We regularly hear that processed foods are not good for health. Truth or myth?
What’s wrong with food processing?
There are three major criticisms of food processing and how it affects the nutritional quality of foods. The first is that processing lowers the nutrient content of a food either by exposing it to heat or by discarding a nutrient-rich portion. Secondly, during processing so-called ‘nutrients of concern’, such as saturated fat, salt and sugar, may be added. A third criticism is that processing may alter the nature of a food unfavourably, for example, by increasing its glycaemic index.
All of these things are true, so processed foods are obviously worse for health than unprocessed foods. Right?
Not so fast.
What’s right with food processing?
If you buy a piece of lean rump steak from your local butcher, do you eat it in its natural raw form or do you toss it into a hot frying pan first? Yes, this heat processing causes some loss of nutrients but we do it because cooked meat tastes so much better than raw meat. Also, cooked meat is much safer to eat than uncooked meat.
The same issues apply when food is processed by a food manufacturer. Safety is the paramount concern and strict regulations must be adhered to. Modern processed foods are so safe that any breakdown in food safety standards usually makes front page news.
Taste versus ‘nutrients of concern’
Taste is one of key things determining whether people buy this food or that. Yet making, say, grain foods taste good inevitably involves adding some ‘nutrients of concern’. Even staple grain foods like bread have added salt, which makes the difference between a palatable product and one that very few people would buy.
Adding fewer ‘nutrients of concern’ to a food may make good sense from a nutritional point of view but if nobody buys the less palatable product the nutritional benefits are never realised.
Processed food is better than no food at all
Some natural products actually require processing to turn them into food for humans. Wheat in its raw, natural state is indigestible and passes straight through the body. But processing wheat turns it into food that feeds millions of people. The same goes for canola seeds. Canola oil certainly has fewer nutrients than the seed from which it came, but some food is better than no food. And besides, the meal from the canola seed isn’t wasted – it’s fed to animals which in turn nourish us.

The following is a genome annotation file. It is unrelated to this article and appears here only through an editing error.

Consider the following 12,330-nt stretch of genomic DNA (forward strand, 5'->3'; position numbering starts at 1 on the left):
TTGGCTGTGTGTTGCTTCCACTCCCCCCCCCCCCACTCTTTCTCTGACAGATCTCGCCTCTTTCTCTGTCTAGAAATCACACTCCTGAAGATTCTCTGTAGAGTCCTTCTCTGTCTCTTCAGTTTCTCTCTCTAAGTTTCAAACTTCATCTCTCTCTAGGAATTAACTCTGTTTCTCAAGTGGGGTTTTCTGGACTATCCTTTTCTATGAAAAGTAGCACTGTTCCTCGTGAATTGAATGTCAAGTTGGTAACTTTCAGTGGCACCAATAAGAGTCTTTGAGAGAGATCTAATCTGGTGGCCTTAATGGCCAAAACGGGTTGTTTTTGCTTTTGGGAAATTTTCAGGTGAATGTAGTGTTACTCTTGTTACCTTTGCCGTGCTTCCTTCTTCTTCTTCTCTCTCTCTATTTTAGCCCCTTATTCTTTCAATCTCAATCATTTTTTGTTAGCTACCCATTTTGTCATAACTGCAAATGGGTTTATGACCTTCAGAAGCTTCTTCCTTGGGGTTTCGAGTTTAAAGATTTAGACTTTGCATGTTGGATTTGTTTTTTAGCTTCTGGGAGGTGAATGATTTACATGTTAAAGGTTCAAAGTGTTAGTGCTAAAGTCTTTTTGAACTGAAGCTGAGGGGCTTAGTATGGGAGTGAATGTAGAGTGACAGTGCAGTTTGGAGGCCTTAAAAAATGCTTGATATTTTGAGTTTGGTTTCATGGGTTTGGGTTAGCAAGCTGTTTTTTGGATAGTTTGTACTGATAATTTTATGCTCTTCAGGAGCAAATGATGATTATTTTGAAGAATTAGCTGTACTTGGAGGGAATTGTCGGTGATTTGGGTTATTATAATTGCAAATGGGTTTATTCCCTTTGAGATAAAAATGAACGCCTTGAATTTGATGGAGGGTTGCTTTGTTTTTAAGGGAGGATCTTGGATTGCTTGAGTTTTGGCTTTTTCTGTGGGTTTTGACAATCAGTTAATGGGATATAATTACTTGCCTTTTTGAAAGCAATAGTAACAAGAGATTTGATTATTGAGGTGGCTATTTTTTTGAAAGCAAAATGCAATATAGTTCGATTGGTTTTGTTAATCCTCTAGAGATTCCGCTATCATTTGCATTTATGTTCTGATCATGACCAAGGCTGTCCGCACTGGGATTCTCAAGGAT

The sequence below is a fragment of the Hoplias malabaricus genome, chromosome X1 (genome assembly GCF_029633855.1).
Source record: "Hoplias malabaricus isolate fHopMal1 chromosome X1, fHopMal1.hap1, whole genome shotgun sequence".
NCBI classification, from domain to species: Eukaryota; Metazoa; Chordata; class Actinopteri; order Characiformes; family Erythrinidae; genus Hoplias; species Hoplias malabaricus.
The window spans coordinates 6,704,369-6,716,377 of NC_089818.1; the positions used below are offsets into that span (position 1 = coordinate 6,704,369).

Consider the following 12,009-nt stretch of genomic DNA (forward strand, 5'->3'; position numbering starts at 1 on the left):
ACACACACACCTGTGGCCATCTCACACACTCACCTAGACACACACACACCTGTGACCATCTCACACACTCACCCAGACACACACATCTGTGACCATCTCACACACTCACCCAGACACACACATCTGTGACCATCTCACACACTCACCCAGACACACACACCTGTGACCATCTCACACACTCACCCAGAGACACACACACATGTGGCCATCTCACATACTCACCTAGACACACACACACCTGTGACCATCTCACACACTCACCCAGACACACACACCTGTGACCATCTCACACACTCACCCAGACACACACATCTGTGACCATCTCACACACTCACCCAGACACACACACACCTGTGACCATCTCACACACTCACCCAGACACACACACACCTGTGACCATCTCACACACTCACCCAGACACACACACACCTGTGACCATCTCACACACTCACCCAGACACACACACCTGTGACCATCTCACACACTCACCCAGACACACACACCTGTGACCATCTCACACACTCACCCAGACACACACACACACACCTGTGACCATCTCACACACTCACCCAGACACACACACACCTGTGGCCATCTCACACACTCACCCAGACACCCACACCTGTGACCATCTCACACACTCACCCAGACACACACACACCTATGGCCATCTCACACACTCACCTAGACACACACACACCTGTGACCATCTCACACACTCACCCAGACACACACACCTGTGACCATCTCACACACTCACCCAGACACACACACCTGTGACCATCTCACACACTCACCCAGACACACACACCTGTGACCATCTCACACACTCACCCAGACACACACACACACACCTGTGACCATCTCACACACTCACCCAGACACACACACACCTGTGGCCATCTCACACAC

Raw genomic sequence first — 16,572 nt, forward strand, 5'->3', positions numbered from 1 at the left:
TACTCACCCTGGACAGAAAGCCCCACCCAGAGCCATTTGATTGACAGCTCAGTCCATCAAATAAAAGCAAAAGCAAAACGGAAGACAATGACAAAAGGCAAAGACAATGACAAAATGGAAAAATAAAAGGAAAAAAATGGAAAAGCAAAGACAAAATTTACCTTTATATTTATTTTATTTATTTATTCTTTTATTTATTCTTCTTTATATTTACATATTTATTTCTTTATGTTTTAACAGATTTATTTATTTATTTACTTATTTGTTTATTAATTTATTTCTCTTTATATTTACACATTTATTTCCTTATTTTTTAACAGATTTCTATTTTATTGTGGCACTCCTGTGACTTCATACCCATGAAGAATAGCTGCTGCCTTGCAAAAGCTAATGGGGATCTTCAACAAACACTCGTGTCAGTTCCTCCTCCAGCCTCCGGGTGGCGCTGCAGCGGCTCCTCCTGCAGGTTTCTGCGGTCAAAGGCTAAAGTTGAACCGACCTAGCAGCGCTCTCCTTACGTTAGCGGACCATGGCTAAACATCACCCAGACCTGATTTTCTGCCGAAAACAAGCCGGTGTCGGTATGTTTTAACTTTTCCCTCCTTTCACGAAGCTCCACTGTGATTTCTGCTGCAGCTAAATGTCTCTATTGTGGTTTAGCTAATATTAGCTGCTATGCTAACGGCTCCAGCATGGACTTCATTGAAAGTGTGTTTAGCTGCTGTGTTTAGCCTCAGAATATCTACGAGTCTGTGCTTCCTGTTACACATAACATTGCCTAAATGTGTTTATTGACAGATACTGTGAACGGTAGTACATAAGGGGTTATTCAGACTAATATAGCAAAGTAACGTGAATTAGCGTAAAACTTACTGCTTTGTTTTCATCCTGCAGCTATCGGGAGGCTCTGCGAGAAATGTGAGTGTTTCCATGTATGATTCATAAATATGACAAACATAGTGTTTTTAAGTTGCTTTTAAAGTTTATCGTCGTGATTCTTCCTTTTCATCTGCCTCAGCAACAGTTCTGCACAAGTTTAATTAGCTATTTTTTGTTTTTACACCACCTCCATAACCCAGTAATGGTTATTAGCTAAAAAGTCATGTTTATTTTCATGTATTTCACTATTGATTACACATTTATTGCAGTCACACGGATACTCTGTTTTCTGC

Processed foods are often damned and praised selectively. Take processed milk for example: sweetening milk with sugar to make chocolate milk is generally frowned upon, yet processing milk into cheese is considered okay, despite the higher saturated fat and salt content of cheese. How come? Is it that we like the IDEA of cheese making – a process with a farmhouse tradition, and we don’t like the IDEA of making chocolate milk in a modern factory? Sounds more philosophical that scientific.
In the media we often hear that margarine is more processed than butter and therefore is a less healthy choice. Why? Isn’t the margarine richer in essential nutrients? Doesn’t margarine lower blood cholesterol relative to butter? What has processing got to do with it?
If processing fats is a concern, why aren’t we concerned about how cows process fats? Cows eat lots of essential polyunsaturated fats in grass and grain but then convert most of them to saturated and trans fats – bad fats – which end up in the milk and meat. But the adverse effects of this bovine processing seem to pass without comment.
The logic seems to be that if a cow processes fat, that’s a good thing, even if the outcome is bad. But if humans process fat, that’s a bad thing, even if the outcome is good.
Objective criteria required
Whether a food is processed or not is simply a very poor way of determining whether it’s a healthy choice. More objective criteria that are actually relevant to human health are required, such as whether a food is nutrient-rich or nutrient poor, low or high in fibre, low or high in glycaemic index, low or high in saturated and trans fats, and so on.
The trouble is, when you take this objective approach many processed foods actually appear to be healthy choices.